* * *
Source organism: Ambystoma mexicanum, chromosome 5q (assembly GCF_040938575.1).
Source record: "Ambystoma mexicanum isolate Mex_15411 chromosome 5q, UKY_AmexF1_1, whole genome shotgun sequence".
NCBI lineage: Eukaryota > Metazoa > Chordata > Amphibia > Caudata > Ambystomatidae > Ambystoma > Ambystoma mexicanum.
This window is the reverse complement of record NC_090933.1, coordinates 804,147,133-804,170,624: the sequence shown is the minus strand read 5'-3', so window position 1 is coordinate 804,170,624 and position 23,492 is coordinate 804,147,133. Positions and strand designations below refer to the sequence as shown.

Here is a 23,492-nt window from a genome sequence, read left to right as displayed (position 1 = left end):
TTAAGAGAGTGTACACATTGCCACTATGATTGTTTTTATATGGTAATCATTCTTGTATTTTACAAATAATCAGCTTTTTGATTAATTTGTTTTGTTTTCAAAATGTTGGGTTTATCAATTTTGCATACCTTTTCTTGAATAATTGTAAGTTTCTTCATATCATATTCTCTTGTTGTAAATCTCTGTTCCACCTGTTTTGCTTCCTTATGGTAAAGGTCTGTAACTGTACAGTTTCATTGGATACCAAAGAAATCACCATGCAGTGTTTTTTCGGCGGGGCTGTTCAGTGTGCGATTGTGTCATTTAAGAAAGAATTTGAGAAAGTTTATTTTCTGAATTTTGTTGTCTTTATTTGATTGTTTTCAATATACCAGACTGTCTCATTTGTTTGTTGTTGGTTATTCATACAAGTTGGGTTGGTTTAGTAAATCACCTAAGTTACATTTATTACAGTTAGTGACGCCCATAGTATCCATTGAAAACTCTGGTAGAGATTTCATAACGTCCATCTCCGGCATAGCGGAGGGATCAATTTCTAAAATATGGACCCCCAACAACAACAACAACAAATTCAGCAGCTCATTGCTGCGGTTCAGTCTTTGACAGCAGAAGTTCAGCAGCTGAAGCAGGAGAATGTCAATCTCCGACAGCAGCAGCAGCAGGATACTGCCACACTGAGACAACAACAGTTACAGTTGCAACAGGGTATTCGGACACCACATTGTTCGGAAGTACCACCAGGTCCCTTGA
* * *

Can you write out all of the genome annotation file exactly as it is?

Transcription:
Source organism: Ambystoma mexicanum, chromosome 5q (assembly GCF_040938575.1).
Source record: "Ambystoma mexicanum isolate Mex_15411 chromosome 5q, UKY_AmexF1_1, whole genome shotgun sequence".
NCBI lineage: Eukaryota > Metazoa > Chordata > Amphibia > Caudata > Ambystomatidae > Ambystoma > Ambystoma mexicanum.
This window is the reverse complement of record NC_090933.1, coordinates 804,147,133-804,170,624: the sequence shown is the minus strand read 5'-3', so window position 1 is coordinate 804,170,624 and position 23,492 is coordinate 804,147,133. Positions and strand designations below refer to the sequence as shown.

Here is a 23,492-nt window from a genome sequence, read left to right as displayed (position 1 = left end):
TTAAGAGAGTGTACACATTGCCACTATGATTGTTTTTATATGGTAATCATTCTTGTATTTTACAAATAATCAGCTTTTTGATTAATTTGTTTTGTTTTCAAAATGTTGGGTTTATCAATTTTGCATACCTTTTCTTGAATAATTGTAAGTTTCTTCATATCATATTCTCTTGTTGTAAATCTCTGTTCCACCTGTTTTGCTTCCTTATGGTAAAGGTCTGTAACTGTACAGTTTCATTGGATACCAAAGAAATCACCATGCAGTGTTTTTTCGGCGGGGCTGTTCAGTGTGCGATTGTGTCATTTAAGAAAGAATTTGAGAAAGTTTATTTTCTGAATTTTGTTGTCTTTATTTGATTGTTTTCAATATACCAGACTGTCTCATTTGTTTGTTGTTGGTTATTCATACAAGTTGGGTTGGTTTAGTAAATCACCTAAGTTACATTTATTACAGTTAGTGACGCCCATAGTATCCATTGAAAACTCTGGTAGAGATTTCATAACGTCCATCTCCGGCATAGCGGAGGGATCAATTTCTAAAATATGGACCCCCAACAACAACAACAACAAATTCAGCAGCTCATTGCTGCGGTTCAGTCTTTGACAGCAGAAGTTCAGCAGCTGAAGCAGGAGAATGTCAATCTCCGACAGCAGCAGCAGCAGGATACTGCCACACTGAGACAACAACAGTTACAGTTGCAACAGGGTATTCGGACACCACATTGTTCGGAAGTACCACCAGGTCCCTTGA